…Is former Athletic and current Astro Chris Carter the new Dave Kingman? His stats suggest so. He has amazing power, low batting average, strikes out a lot, yet throw a hanger and that fucker will have its own stewardess. The only difference being that Chris is a soft-spoken “good guy” and Kingman was known for being one of the game’s biggest assholes…so much so that after hitting 35 round-trippers no one signed him….and he NEVER PLAYED AGAIN…
…The vape pen is the best thing to ever happen for all you low-key weed smokers/baseball fans. It’s compact, and you can get your smoke on without any of those corny ass, nosey, do-gooders getting in your face for no good goddamn reason. It’s the perfect ballpark accessory. (this works extra well late in the post-season and early summer when the “on the cusp” bring their kids and ignorantly see the ballpark as Disneyland.)…
The season is slowly/quickly and sadly coming to an end.
My girlfriend and I made a trip the Pasadena library in 2012 to honor a couple of ex- major leaguers who were to be inducted into the Baseball Reliquary hall of fame…..Jim “Mudcat” Grant and Luis Tiant. Grant and Tiant had just been elected to the Shrine of the Eternals by the Baseball Reliquary. The Shrine, based in Southern California, serves as a kind of alternative Hall of Fame, with criteria predicated as much on a candidate’s place in social and cultural history as on what he does on the field.
Rollie Fingers famously said he had learned how to become a reliever thanks to “Mudcat.” “I learned how to become a reliever from Grant,” Fingers told a reporter for Baseball magazine many years later. Fingers watched Mudcat attack opposing hitters by mixing his pitches, rather than relying on one dominant pitch. Fingers also observed the different ways that Grant warmed up in the bullpen, depending on the game situation and the inning.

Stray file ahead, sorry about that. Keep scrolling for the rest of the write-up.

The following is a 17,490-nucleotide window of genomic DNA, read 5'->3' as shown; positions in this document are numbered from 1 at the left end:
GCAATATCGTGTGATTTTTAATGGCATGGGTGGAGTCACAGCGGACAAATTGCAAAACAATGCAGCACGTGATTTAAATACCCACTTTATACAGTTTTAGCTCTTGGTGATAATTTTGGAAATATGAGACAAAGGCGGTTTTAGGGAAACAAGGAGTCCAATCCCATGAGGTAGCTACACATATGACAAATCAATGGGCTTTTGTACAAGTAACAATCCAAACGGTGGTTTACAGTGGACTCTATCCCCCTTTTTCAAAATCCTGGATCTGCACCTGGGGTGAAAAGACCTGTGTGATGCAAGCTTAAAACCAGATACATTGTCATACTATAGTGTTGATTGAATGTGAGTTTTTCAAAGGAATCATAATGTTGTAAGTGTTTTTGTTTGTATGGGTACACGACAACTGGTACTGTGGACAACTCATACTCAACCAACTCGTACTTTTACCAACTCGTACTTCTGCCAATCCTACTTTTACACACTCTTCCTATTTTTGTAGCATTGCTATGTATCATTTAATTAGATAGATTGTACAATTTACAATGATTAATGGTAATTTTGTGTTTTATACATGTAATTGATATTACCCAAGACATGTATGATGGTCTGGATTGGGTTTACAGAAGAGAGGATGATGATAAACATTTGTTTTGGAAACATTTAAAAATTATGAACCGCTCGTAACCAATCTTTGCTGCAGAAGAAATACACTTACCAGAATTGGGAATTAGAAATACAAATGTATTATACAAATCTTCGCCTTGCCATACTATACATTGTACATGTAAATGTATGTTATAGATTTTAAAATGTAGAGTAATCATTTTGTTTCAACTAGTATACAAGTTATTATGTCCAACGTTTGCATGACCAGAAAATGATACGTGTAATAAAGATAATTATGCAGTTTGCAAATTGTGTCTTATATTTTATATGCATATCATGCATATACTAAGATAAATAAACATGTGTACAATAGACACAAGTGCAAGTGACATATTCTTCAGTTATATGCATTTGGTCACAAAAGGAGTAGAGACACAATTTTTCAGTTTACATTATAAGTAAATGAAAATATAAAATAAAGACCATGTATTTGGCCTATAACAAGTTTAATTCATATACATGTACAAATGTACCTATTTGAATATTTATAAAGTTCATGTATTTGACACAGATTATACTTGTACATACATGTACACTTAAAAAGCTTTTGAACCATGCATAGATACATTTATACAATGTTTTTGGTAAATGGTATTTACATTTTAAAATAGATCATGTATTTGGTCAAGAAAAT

To his discredit, owner Charles Finley did not value Grant’s influence on Fingers, nor his ability to pick up outs in the late innings. So in a cost-cutting maneuver that smacked of his tendency toward cheapness, he released Grant. “Mudcat” later signed with the Indians, his original organization, and agreed to pitch at Triple-A in hopes of returning to the big leagues. But the promotion never came, and Grant called it quits after the 1972 season.
I approached Grant and asked him for a couple autographs. He was kind and seemed genuinely humbled by his induction into a Hall of Fame that would receive little or no attention. I felt awful that he had to endure racism and an altercation with his bullpen coach in Cleveland because of it. I also felt elation that I was receiving an autograph from a great MAN instead of someone who could just simply throw a ball hard or hit a ball far. One of my favorite baseball cards of all time had new meaning to me.